Exclusive: 'Travel company' conmen hoodwink Kiwis with scratch-and-win tickets

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A retired policeman and a chartered accountant are among 55 New Zealanders fleeced for $1.7 million by a Malaysia-based scam.

And, despite being humiliated, a woman who lost $18,000 has decided to speak out in a bid to save others from the same fate. "I want to stop other people being caught up in this the way I was," she said.

The woman, who holds multiple university degrees, made three payments, the first in July.


"By August, the penny dropped. I know it's my own fault this has happened. I didn't get dreadfully upset or anything, because I just thought well, you've been silly. I'm not as much ashamed as embarrassed and humiliated."

Detective Senior Sergeant Aaron Pascoe told the Herald that the scam had been running since at least April, involving a scratch-and-win-style ticket from a travel firm in Malaysia. Victims "win" more than US$150,000, and then contact the company to arrange getting their prize.

They are told they must pay money to "release" their prize, including local taxes and legal, insurance and court fees to "prove the money is not from illicit offending".

"It kind of seems reasonable to people. There's two distinct groups - people who never ever pay the second amount and people who are hellbent on following through with it."

Mr Pascoe, head of the Auckland financial crime unit, said some had lost more than $200,000 while others had paid the first fee and realised they had been swindled. Sadly for others, they could not be convinced they were getting ripped off.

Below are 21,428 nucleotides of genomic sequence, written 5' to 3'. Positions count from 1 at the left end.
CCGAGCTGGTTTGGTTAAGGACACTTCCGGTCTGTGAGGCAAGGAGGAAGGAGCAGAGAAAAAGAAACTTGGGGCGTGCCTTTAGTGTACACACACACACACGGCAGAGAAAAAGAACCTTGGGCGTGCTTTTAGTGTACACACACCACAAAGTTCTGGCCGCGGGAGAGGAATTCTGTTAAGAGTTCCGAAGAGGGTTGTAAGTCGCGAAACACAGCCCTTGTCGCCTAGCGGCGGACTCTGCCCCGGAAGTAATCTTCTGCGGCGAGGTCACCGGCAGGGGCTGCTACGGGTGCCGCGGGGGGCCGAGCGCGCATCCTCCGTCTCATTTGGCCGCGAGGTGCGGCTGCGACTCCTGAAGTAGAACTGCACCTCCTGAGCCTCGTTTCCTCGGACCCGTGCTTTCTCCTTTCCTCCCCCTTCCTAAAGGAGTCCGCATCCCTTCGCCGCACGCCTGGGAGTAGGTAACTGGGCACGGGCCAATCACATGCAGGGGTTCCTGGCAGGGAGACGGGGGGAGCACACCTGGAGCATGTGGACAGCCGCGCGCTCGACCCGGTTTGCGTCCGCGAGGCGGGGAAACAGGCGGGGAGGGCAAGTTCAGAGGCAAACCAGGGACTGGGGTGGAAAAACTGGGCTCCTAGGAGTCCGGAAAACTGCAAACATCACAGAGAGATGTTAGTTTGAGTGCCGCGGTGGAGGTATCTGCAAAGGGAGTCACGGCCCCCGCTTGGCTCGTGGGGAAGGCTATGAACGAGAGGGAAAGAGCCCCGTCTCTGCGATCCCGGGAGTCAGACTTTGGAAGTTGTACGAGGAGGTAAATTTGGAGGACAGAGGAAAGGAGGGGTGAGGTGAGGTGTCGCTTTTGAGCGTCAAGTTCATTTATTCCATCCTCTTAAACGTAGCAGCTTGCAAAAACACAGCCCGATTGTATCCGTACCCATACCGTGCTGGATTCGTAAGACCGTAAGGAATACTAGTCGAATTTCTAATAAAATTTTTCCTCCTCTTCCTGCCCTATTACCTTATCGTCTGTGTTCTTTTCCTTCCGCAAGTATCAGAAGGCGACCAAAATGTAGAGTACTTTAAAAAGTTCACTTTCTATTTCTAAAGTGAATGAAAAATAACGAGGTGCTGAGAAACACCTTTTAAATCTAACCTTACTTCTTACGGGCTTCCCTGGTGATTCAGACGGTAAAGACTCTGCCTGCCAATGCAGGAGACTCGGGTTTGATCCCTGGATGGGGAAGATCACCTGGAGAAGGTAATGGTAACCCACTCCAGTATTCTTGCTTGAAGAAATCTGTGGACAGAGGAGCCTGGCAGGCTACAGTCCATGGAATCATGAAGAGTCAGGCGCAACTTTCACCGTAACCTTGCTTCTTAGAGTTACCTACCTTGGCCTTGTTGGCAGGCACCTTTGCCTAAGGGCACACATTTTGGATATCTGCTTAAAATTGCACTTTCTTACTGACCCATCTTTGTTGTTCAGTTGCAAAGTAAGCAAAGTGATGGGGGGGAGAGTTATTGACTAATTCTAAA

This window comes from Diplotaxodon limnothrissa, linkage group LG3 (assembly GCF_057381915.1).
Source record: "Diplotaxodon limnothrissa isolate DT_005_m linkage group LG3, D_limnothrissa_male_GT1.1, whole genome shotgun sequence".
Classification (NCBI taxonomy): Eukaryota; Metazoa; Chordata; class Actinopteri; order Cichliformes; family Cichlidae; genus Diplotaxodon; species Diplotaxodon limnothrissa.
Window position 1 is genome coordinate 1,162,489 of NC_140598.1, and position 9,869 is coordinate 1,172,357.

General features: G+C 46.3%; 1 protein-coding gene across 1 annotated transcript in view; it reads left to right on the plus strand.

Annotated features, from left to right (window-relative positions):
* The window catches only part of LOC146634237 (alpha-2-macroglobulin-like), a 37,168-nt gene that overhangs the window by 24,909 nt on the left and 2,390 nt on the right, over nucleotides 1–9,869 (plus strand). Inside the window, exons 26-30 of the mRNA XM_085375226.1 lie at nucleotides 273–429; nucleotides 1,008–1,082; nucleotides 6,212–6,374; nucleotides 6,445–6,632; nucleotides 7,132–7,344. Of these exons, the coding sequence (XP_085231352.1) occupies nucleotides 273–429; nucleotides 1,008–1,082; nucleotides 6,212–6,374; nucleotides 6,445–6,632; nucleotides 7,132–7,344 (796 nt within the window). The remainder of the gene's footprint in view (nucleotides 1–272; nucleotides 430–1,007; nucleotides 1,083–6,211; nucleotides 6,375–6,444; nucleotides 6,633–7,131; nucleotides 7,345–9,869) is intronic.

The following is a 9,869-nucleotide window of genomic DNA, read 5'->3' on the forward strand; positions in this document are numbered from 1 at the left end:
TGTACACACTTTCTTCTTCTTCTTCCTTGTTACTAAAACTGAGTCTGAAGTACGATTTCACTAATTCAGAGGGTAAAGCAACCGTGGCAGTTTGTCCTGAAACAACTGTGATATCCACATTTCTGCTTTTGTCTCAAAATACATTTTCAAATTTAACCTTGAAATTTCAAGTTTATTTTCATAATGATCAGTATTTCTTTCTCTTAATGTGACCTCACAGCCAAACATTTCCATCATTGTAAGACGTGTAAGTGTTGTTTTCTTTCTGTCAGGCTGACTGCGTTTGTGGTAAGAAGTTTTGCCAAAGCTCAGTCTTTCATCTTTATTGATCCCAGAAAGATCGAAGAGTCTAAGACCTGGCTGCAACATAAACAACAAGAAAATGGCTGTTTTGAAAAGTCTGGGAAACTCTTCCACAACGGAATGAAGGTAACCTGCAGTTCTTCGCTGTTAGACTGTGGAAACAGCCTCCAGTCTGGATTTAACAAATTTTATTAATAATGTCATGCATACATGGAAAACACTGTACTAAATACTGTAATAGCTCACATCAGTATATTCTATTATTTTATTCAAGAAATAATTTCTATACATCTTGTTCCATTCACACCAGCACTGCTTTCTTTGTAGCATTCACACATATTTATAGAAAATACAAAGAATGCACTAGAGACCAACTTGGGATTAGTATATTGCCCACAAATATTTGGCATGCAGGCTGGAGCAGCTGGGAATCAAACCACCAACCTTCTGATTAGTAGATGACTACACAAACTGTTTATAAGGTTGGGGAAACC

"It's infuriating. It's very frustrating when you're talking to people who just won't believe it's a scam," Mr Pascoe said.

Among the victims was an accountant and an elderly man who was a police officer for more than 30 years. "It's beyond understanding. These are intelligent people."

The woman victim scratched her card and "won" the second prize of around US$170,000. Over the next few weeks, she spoke to two men from the company about collecting her prize.

They convinced her they were a reliable company. "Foolishly I believed them ... Foolishly, also, I ignored the warning on the Western Union form about not sending money to people one didn't know personally.

"A few months ago, I'd heard about this happening to someone else and I thought, 'Oh, how silly'.

"If only I had read it as critically then as I am now, I might have seen through this deception."

'Fraudsters rely on people's trust'

It's not just dummies who get scammed.

"High-profile and intelligent people being scammed proves that we are all susceptible," psychologist Nathan Gaunt says.

"The dream of winning lotto is such a common fantasy.

"I think some people get taken by scams because they are not seeing the details or they're thinking the best of people. They're not experienced at being suspicious."

Mr Gaunt said many scams were intricate, and the fraudsters relied on people's trusting nature rather than intellect to lure them in. They can appear to be very genuine. "One of the big problems is, people ... suspend their disbelief and they want to believe in a really good world where good things happen."